Sign up for Amazon AWS. I won’t go into detail on this because there are many tutorials out there already.

Amazon entices new users with a free tier so if you don’t have an AWS account already you can get the VPN service for free!

After you have setup you AWS account Log in to AWS and go to the EC2 console


Click Launch Instance to start up a virtual machine. Amazon calls these “ami`s”, for “Amazon Machine Image”.  We’ll be using  Ubuntu , so I browsed the community and found an AMI that runs Ubuntu 9.1 32-bit server. The ID for this AMI is “ami-4205e72b”. You can search for that ID among the Community AMIs that others have published. Click the select button.



Next, you need to configure the machine. It runs just fine using the “micro” setup – which has an added benefit of qualifying for Amazon’s free tier (if your AWS account is less than a year old). Choose “micro” and accept the other defaults and press Continue.



Just click Continue at the next screen, which lets you configure a RAM disk and Kernel ID.

You can give your VM an ID, which is very helpful when you have lots of them on at a time.



Next, you need to configure a public/private key pair for SSH connectivity. Choose “create key pair”, unless you already have a key pair. You can use the same key pair for multiple VMs. Give your key pair a name and click to download your private key. This is a .PEM file.



You need to set up a security group for your VM, which controls the ports that will be open or closed. I called mine “VPN Security” and opened these ports: VPN (1194) and SSH (22) – I also had 500 TCP and UDP open and 4500 UDP:



Then click Launch to start your machine! After a few seconds you will be able to see the machine as RUNNING in the Instances portion of the control panel:



Next we will add an “Elastic IP” to our server – this is a static IP that never changes and as long as you use the once you have allocated they are free. It will list the AWS dashboard. It lists the current running instances, snapshots and elastic IPs. Click on the “Elastic IPs” link.


In the Elastic IP dashboard, all the available elastic IPs are listed.  Click on the “Allocate New Address” button to add the elastic IP for that region.



Select whether the user wants to have the elastic IP for the EC2 or VPC services. Select “EC2” and click on “Yes, Allocate”.



AWS will provide an elastic IP address to the user’s account for that region.


 Then we will assosiate the address with the instance – simply select you instance and click – Yes, Associate


Next, we’ll use PuTTy to SSH into our running VM and get a shell prompt. Before we can do that, we need to convert our .PEM key into a .PPK key that PuTTY can use. Launch the PuTTYGen utility that comes with PuTTY, load your private .PEM key (be sure to choose “all files” so that you can see .PEM extension files), then click Save Private Key. You can give a passphrase, but I just skipped this (thus answering YES to the prompt). Now you have a .PPK key file.



Start PuTTY, and enter the Elastic address for your VM and your PPK key for authentication (under SSH | Auth). Click Open to connect. You’ll get a cached key warning; just click YES. Enter a login name “ubuntu” and you should connect:

In SSH, you can now install the package run this code:sudo apt-get update

sudo apt-get upgrade -y<br />sudo apt-get install -y openvpn<br />sudo modprobe iptable_nat<br />echo 1 | sudo tee /proc/sys/net/ipv4/ip_forwardsudo iptables -t nat -A POSTROUTING -s -o eth0 -j MASQUERADEN<br /><br />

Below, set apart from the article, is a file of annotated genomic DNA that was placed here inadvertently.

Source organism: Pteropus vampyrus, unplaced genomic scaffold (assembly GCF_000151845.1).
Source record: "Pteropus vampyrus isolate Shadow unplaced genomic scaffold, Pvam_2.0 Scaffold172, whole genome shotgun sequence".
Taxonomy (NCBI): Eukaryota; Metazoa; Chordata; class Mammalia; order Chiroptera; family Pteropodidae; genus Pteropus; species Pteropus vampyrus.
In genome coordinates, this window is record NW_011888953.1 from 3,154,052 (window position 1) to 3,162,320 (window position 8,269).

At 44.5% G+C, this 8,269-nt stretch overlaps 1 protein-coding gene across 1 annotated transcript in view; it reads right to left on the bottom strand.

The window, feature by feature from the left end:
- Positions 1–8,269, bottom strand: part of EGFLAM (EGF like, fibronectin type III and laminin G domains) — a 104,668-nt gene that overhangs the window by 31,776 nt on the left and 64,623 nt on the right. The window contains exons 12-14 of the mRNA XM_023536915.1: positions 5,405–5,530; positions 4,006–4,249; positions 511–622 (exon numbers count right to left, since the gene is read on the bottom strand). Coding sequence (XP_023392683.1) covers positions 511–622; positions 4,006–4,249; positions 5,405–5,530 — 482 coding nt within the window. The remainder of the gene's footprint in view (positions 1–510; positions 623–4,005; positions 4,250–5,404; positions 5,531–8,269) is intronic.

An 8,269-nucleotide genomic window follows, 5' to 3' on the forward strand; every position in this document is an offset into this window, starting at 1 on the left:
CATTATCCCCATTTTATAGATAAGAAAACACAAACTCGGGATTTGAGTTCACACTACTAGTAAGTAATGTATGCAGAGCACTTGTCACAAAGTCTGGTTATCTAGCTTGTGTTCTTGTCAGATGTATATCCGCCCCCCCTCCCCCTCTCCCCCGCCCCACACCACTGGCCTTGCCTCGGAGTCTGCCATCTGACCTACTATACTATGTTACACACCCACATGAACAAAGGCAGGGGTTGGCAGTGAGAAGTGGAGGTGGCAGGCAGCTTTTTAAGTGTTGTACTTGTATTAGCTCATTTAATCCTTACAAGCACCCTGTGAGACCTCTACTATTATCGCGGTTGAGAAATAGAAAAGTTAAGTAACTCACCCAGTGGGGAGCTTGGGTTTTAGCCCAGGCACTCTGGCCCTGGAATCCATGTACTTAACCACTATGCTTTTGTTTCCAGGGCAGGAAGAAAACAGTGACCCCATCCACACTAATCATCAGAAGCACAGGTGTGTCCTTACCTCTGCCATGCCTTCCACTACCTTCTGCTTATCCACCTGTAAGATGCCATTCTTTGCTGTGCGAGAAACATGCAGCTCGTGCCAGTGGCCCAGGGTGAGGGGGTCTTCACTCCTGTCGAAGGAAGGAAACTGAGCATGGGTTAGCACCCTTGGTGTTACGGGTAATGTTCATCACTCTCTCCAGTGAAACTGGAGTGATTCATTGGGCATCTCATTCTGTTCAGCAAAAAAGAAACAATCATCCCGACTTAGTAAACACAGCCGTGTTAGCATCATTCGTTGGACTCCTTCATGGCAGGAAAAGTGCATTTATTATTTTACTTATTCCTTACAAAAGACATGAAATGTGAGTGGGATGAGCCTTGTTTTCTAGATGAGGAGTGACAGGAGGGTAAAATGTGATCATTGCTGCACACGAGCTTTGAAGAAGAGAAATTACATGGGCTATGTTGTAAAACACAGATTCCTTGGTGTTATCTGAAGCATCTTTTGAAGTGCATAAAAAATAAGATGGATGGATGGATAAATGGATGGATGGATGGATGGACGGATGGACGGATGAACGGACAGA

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Next we will Generate certificates for the server. In order to do this I will setup my own Certificate Authority using the provided easy-rsa scripts in the /usr/share/doc/openvpn/examples/easy-rsa/ directory. Another alternative is using the graphical program tinyca to create your CA.

  • Copy files to the /etc/openvpn/easy-rsa/ directory
    sudo mkdir /etc/openvpn/easy-rsa/ 
    sudo cp -R /usr/share/doc/openvpn/examples/easy-rsa/2.0/* /etc/openvpn/easy-rsa/
  • Edit /etc/openvpn/easy-rsa/vars
    sudo vi /etc/openvpn/easy-rsa/vars

    Change these lines at the bottom so that they reflect your new CA.

    export KEY_COUNTRY="US"
    export KEY_PROVINCE="CA"
    export KEY_CITY="SanFrancisco"
    export KEY_ORG="Fort-Funston"
    export KEY_EMAIL="[email protected]"
  • Setup the CA and create the first server certificate
    cd /etc/openvpn/easy-rsa/ 
    sudo chown -R root:admin . 
    sudo chmod g+w .
    source ./vars
    ./pkitool --initca

## If you get this error: ## “The correct version should have a comment that says: easy-rsa version 2.x” ##

Try This:

sudo ln -s openssl-1.0.0.cnf openssl.cnf

./pkitool --server server

cd keys openvpn –genkey –secret ta.key

sudo cp server.crt server.key ca.crt dh1024.pem ta.key ../../


The Certificate Authority is now setup and the needed keys are in /etc/openvpn/

No lets configuring openvpn itself.

sudo vi /etc/openvpn/server.conf<br /><br />and paste this into the file<br /><br />

port 1194
proto udp
dev tun
ca ca.crt
cert server.crt
key server.key
dh dh1024.pem
tls-auth ta.key 0
ifconfig-pool-persist ipp.txt
push “redirect-gateway def1”
push “dhcp-option DNS”
push “dhcp-option DNS”
keepalive 10 120
status openvpn-status.log
log /var/log/openvpn.log
verb 3

Now we can start the server

sudo /etc/init.d/openvpn restart<br /><br />

Generating Client Certificate and Key

cd /etc/openvpn/easy-rsa
source ./vars
./pkitool client-name<br /><br />
## Note: if you get a 'TXT_DB error number 2' error you may need to specify
## a unique KEY_CN, for example: KEY_CN=client ./pkitool client
<br /><br /><br />
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How to: Amazon EC2 / AWS Ubuntu OpenVPN

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